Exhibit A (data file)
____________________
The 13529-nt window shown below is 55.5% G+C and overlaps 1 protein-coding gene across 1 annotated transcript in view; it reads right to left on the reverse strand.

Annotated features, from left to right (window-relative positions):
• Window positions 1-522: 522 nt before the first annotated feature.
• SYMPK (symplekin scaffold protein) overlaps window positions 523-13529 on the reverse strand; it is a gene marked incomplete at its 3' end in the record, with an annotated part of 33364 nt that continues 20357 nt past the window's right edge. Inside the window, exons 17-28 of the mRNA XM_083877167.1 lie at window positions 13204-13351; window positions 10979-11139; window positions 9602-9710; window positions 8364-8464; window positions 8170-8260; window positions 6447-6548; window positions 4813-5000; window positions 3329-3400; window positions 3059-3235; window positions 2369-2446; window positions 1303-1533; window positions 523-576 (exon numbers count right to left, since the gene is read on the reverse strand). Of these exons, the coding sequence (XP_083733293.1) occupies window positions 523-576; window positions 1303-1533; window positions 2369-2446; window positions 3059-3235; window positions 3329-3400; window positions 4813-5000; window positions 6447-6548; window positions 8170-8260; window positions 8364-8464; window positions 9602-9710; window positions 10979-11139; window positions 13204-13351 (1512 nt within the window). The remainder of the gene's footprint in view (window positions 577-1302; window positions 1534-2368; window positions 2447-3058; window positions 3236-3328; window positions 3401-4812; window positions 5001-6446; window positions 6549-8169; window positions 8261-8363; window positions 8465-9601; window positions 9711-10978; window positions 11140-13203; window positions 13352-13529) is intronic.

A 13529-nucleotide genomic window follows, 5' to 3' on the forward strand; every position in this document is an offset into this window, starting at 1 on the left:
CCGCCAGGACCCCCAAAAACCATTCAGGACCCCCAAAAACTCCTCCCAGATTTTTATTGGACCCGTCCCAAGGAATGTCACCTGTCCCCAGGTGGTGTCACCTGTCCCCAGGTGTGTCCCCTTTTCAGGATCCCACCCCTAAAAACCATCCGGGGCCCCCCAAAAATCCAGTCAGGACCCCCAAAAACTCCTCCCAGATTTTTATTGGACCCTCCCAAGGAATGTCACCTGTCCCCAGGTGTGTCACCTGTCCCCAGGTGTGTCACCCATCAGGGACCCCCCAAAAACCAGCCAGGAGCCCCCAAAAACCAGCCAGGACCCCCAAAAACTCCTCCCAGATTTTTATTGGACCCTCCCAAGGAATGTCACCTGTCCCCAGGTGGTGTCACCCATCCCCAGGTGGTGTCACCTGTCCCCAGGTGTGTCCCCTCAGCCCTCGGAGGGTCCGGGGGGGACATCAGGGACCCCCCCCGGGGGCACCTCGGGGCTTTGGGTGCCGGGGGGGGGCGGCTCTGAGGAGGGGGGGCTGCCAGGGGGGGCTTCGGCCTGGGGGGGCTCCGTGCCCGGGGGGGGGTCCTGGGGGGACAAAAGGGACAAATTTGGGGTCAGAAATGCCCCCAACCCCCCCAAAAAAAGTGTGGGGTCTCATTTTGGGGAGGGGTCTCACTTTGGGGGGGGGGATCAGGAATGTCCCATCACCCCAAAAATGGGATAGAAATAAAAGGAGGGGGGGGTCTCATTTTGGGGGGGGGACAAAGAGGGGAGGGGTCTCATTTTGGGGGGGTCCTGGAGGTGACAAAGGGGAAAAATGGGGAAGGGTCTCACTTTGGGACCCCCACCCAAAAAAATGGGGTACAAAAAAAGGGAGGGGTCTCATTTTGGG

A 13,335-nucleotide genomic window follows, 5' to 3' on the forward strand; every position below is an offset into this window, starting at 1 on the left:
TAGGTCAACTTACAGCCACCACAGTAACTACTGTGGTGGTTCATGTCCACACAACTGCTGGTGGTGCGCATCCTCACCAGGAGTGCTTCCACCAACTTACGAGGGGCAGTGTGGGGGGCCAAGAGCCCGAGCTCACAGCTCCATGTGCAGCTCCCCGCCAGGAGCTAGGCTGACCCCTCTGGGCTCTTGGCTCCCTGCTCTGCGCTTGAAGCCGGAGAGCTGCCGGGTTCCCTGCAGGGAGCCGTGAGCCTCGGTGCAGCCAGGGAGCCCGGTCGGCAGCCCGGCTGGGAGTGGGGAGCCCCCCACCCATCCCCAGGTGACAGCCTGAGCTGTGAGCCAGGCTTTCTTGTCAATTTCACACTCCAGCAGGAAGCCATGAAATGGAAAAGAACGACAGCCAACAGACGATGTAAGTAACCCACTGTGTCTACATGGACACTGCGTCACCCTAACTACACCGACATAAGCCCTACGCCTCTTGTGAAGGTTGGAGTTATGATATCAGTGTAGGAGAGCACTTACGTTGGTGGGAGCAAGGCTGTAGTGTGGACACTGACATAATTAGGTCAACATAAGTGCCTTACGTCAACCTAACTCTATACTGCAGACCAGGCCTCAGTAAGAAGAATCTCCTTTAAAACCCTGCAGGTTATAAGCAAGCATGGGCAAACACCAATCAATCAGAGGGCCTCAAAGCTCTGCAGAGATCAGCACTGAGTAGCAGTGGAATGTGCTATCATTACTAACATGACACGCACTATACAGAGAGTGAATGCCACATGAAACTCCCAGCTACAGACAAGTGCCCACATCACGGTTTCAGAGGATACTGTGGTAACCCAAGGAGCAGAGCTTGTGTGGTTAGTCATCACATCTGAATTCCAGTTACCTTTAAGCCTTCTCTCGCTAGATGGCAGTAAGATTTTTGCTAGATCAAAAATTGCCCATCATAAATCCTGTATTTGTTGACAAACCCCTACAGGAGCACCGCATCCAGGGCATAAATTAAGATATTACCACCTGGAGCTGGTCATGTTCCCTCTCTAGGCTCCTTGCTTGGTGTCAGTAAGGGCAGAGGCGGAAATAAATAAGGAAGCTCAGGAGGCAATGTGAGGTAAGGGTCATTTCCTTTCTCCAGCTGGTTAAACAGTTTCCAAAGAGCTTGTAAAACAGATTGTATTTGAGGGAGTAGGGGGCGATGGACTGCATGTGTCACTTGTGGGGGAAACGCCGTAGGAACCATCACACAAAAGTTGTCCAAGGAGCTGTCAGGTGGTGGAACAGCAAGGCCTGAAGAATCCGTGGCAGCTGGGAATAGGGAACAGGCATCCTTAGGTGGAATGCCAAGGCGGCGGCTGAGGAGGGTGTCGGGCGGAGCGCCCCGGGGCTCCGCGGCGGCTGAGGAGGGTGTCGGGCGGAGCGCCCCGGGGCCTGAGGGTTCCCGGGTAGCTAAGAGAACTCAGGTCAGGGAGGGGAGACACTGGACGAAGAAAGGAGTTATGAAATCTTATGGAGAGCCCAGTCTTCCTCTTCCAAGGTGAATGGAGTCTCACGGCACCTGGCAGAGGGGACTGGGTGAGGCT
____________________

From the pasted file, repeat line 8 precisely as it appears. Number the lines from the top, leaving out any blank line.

TAGGTCAACTTACAGCCACCACAGTAACTACTGTGGTGGTTCATGTCCACACAACTGCTGGTGGTGCGCATCCTCACCAGGAGTGCTTCCACCAACTTACGAGGGGCAGTGTGGGGGGCCAAGAGCCCGAGCTCACAGCTCCATGTGCAGCTCCCCGCCAGGAGCTAGGCTGACCCCTCTGGGCTCTTGGCTCCCTGCTCTGCGCTTGAAGCCGGAGAGCTGCCGGGTTCCCTGCAGGGAGCCGTGAGCCTCGGTGCAGCCAGGGAGCCCGGTCGGCAGCCCGGCTGGGAGTGGGGAGCCCCCCACCCATCCCCAGGTGACAGCCTGAGCTGTGAGCCAGGCTTTCTTGTCAATTTCACACTCCAGCAGGAAGCCATGAAATGGAAAAGAACGACAGCCAACAGACGATGTAAGTAACCCACTGTGTCTACATGGACACTGCGTCACCCTAACTACACCGACATAAGCCCTACGCCTCTTGTGAAGGTTGGAGTTATGATATCAGTGTAGGAGAGCACTTACGTTGGTGGGAGCAAGGCTGTAGTGTGGACACTGACATAATTAGGTCAACATAAGTGCCTTACGTCAACCTAACTCTATACTGCAGACCAGGCCTCAGTAAGAAGAATCTCCTTTAAAACCCTGCAGGTTATAAGCAAGCATGGGCAAACACCAATCAATCAGAGGGCCTCAAAGCTCTGCAGAGATCAGCACTGAGTAGCAGTGGAATGTGCTATCATTACTAACATGACACGCACTATACAGAGAGTGAATGCCACATGAAACTCCCAGCTACAGACAAGTGCCCACATCACGGTTTCAGAGGATACTGTGGTAACCCAAGGAGCAGAGCTTGTGTGGTTAGTCATCACATCTGAATTCCAGTTACCTTTAAGCCTTCTCTCGCTAGATGGCAGTAAGATTTTTGCTAGATCAAAAATTGCCCATCATAAATCCTGTATTTGTTGACAAACCCCTACAGGAGCACCGCATCCAGGGCATAAATTAAGATATTACCACCTGGAGCTGGTCATGTTCCCTCTCTAGGCTCCTTGCTTGGTGTCAGTAAGGGCAGAGGCGGAAATAAATAAGGAAGCTCAGGAGGCAATGTGAGGTAAGGGTCATTTCCTTTCTCCAGCTGGTTAAACAGTTTCCAAAGAGCTTGTAAAACAGATTGTATTTGAGGGAGTAGGGGGCGATGGACTGCATGTGTCACTTGTGGGGGAAACGCCGTAGGAACCATCACACAAAAGTTGTCCAAGGAGCTGTCAGGTGGTGGAACAGCAAGGCCTGAAGAATCCGTGGCAGCTGGGAATAGGGAACAGGCATCCTTAGGTGGAATGCCAAGGCGGCGGCTGAGGAGGGTGTCGGGCGGAGCGCCCCGGGGCTCCGCGGCGGCTGAGGAGGGTGTCGGGCGGAGCGCCCCGGGGCCTGAGGGTTCCCGGGTAGCTAAGAGAACTCAGGTCAGGGAGGGGAGACACTGGACGAAGAAAGGAGTTATGAAATCTTATGGAGAGCCCAGTCTTCCTCTTCCAAGGTGAATGGAGTCTCACGGCACCTGGCAGAGGGGACTGGGTGAGGCT